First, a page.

QotW: What Toyota model is the most Toyota?

Several weeks ago we asked you to pick the one Honda that best represents the marque. Now do the same for Toyota. In theory it should be a lot harder, as Toyota had built a wider variety of cars than Honda. Is it the ubiquitous Corolla? The rugged Land Cruiser? The legendary Supra? Which single model embodies the fundamental aspect of the Toyota name?

What Toyota model is the most Toyota?

The most entertaining comment by next Monday will receive a prize. Scroll down to see the winner of last week’s QotW, “What would you put in a JNC theme park?”.

If we ever get rich enough to open an amusement park, we want to implement all of these ideas. Enter the gates of JNC-land and you’ll find thrilling rides like Lee L.‘s kei truck roller coaster, Lakdasa‘s Initial D race and concept car water slides, and Frank G.‘s haunted house of forgotten concepts. For kids there’s games like Geoff‘s whack-a-rust spot with body parts or dankan‘s automotive Animal Crossing build-a-car workshop.

Of course, you can remember your visit with a picture from Jonathan P.‘s bosozoku head cutout photo stand, or get a souvenir from Land Ark‘s MegaWeb-esque gift shop.

However, the place we’d most like to visit ourselves is the one described by Franxou, whose reimagining of the park concept is a fantasy land where you can drive any kind of JNC you want in any kind of environment you want:

I might be off a little bit, but instead of dreaming about what would I put in a JNC theme park, I went wild with what could the JNC theme park actually be:

What if, instead of arriving, and then walking in this theme park, you drove in it? What if, instead of being gifted a Mick-eh Moose headpiece with ears and stuff to visit this theme park with, you were being loaned the JNC of your choice to drive for the day?

Instead of the usual theme park attractions, you get to drive that JNC in the area of your liking! Beach boulevard, late night wangan run, mid-day summer in a rural village, with the actual field to drive into, if you chose a vehicle able to! You chose an adorable Subaru Sambar to plow the field? Why not! You chose an adorable Subaru Legacy RS Turbo to plow through the field? Why not!

Choose your mood, choose your area, time of day, drive fast, drive slow, or just sit and take a sip of your drink while looking at your glorious JNC in the perfect light!

Of course, there is racing! What kind of racing? Circuits! Kart tracks! Banked corner speedway! Road courses! City courses! Rally stages! Forest roads! Sand bank! Driveable beaches! Offroad parks!

The first Shinkansen apparently entered service in 1964 (Japanese Nostalgic… Carriage?), a reproduction road is here, wanna race it? RACE IT!

Want to change car during the day? Of course! Bring back your Datsun 240Z and take the, what did you say? Oh! The Isuzu Impulse, nice choice! Suzuki Samurai? Yes! Honda CRX, Legend Coupe? Yes, yes! Toyota S800, Celica GTS, Corolla AE86? Yes, yes, yes!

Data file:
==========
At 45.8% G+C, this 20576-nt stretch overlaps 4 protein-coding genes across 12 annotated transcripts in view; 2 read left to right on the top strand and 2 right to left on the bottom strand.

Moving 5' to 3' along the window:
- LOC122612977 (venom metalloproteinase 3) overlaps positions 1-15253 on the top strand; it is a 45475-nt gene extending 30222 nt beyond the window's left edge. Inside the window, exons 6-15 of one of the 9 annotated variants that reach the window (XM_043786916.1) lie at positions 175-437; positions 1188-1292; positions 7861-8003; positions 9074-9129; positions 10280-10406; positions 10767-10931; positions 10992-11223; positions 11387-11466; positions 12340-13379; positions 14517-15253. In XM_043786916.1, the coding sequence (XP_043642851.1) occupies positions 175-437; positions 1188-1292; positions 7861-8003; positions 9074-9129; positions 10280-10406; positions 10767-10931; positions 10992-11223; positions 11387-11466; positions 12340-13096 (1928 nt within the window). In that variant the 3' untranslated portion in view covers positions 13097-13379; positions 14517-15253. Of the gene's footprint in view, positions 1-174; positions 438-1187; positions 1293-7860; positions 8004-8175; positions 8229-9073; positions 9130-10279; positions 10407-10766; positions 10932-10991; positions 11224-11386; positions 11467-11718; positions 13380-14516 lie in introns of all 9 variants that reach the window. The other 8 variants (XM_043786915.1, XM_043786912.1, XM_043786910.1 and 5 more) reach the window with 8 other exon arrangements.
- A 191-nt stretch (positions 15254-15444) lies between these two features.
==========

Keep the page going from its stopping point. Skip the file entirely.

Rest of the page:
Omedetou, your comment has earned you a set of decals from the JNC Shop!

JNC Decal smash

This post is filed under: Question of the Week.

14 Responses to QotW: What Toyota model is the most Toyota?

  1. Ken Graham says:

    Unquestionably the HJ61 Sahara, I have owned this vehicle for nearly 30 years it has never been stuck that I could not easily drive it out even when towing a 2 tonne camper trailer. I drove a new 300 recently and I would not trust my life to that vehicle the way I would with my 60, the so called console fridge is not a fridge but a box with syphons air from the air conditioning system. the braking system is below par for a vehicle said to be able to tow 3.5 tonnes, the interior is not as good as a CX 9 Mazda. At $150,000 it is travelling on the reputation of previous greats like the 60, 80 and 100 series, a dismal effort from Toyota in my opinion, Nuff said. Ken.

  2. Fred Langille says:

    IN juuuuuuuuust one letter … ZZZZZZZZZZZZZZZZZZZZZZZZZZZ, ’nuff said!

  3. Land Ark says:

    The Toyota Celsior/Lexus LS400 is the culmination of everything Toyota had learned about building affordable, reliable, practical cars and added “the most” in front of every good thing you could say about their cars. Toyota set out to build a Mercedes competitor and ended up eating their lunch. It was higher quality, dead quiet, smooth driving but not floaty, with a powerful but under-stressed V8 engine that would outclass cars that cost twice as much.

    Starting in the 1980s, Toyota went from trying to build cars to compete to building cars that others sought to compete with. The LS400 was an attempt to beat Mercedes at their own game and wound up setting the standard that all other cars were judged against. This set the tone for years to come of overbuilding everything in the lineup thus cementing Toyota quality and reliability to this day – warranted or not.

    And I say this as my Celsior has been out of commission for 2 months since I can’t get the HVAC blower motor working. I’ve been impressed with all other aspects of the car and in trying to diagnose the problem I’ve been impressed with how easy the car is to work on.